After Roger Federer’s impressive 20th Grand Slam title I wanted to recap how a blister may have changed the outcome of the entire tournament.
On Friday night Hyeon Chung, arguably Federer’s toughest looking opponent threw in the towel midway into the second set unable to continue due to a blister!!
I must admit even I was thinking, “a blister, really” but later after seeing Hyeon’s Instagram post, I realised this was a serious looking injury.
So, it made me think, if this could happen to a professional athlete, then how many amateur and social sports persons are missing big opportunities due to small issues.
myPod’s Top 5 Ways to Reduce a Blister Costing You the Match.
- Understanding your feet is easier than you may think. Identifying high pressure areas is key to knowing where areas of skin may get irritated. Simply removing your liner within your sneaker or training shoe and visually inspecting the imprint of your foot will show where you put the majority of your weight.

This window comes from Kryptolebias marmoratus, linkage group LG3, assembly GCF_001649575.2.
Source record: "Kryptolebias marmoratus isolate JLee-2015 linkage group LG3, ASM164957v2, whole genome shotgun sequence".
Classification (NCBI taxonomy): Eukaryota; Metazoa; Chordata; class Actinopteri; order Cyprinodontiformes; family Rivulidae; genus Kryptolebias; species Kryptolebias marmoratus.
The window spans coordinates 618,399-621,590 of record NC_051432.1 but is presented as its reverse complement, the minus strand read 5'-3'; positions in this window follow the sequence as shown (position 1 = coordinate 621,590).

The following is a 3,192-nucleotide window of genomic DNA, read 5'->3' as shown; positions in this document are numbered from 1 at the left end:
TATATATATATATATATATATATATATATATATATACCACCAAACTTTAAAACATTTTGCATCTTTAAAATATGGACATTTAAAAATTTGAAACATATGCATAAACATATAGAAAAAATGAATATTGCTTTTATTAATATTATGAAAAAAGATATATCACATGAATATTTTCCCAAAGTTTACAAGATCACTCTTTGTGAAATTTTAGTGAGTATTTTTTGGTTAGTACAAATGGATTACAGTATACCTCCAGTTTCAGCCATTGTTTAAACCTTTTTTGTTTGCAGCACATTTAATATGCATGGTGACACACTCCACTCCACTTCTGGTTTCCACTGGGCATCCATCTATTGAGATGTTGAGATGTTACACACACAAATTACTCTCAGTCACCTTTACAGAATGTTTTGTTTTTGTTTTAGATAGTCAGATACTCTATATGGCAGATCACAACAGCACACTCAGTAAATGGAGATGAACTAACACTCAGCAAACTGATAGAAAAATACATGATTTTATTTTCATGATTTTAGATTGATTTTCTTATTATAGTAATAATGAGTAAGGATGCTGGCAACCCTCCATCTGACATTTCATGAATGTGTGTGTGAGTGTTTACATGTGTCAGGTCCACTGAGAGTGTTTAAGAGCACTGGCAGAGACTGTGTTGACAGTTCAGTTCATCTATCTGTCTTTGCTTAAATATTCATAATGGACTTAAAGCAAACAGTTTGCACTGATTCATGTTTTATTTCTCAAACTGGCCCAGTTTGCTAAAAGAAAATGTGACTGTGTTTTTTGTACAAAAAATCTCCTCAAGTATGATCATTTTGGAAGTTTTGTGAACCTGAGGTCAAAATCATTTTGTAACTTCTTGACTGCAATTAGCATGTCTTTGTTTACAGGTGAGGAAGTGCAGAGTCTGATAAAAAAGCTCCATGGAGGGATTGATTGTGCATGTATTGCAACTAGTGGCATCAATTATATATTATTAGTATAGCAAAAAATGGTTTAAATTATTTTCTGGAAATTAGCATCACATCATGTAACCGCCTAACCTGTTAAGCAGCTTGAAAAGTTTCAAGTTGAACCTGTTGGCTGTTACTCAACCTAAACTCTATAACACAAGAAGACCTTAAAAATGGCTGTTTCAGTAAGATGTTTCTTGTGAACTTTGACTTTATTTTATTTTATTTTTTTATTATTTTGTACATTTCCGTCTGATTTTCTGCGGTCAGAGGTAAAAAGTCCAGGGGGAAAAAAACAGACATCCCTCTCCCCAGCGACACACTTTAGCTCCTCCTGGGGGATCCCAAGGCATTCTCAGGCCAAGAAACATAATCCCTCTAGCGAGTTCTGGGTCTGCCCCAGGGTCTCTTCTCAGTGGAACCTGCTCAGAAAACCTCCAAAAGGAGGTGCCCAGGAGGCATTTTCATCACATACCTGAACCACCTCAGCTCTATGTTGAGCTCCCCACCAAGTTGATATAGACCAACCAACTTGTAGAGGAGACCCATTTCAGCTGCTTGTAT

- Calluses, corns or thickened skin is also an easy way to determine if you are placing a lot of pressure to a specific part of your foot. These conditions may also increase blister occurrence so it is worth seeking Podiatry treatment to have any of the above 3 removed.
- Socks play a very important role in blister prevention and are commonly overlooked. Thick towel socks or older worn socks will bundle and crease under your foot. This creates increased friction to the skin and may lead to blistering. Try an athlete specific sock, such as Steigen, that guarantees no blisters, these are available at all myPod Podiatry clinics.
- Footwear fit is crucial for letting your feet naturally move to places they need throughout your activity. Simply choosing 1 size to big or small can lead to a change in game winning performance!
- Footwear type is also a key focus in reducing blisters. Technology in different liners, soles or outers are there to match the specific type of activity. For example, court shoes like netball, basketball, and tennis shoes are made for quick changes in direction and certain playing surfaces. The sole and the upper of the shoe will flex and twist to accommodate your foot doing the same. Comparing that to a traditional running shoe where the last (base of the shoe) is made for straight line movement, it is clear to see that shearing forces on the skin from your foot moving and compressing in the shoe can significantly increase skin irritation.
Book an appointment with a myPod Podiatry Podiatrist and let us help you with your problem areas, a sneak peak at our awesome range of Steigen socks won’t hurt either!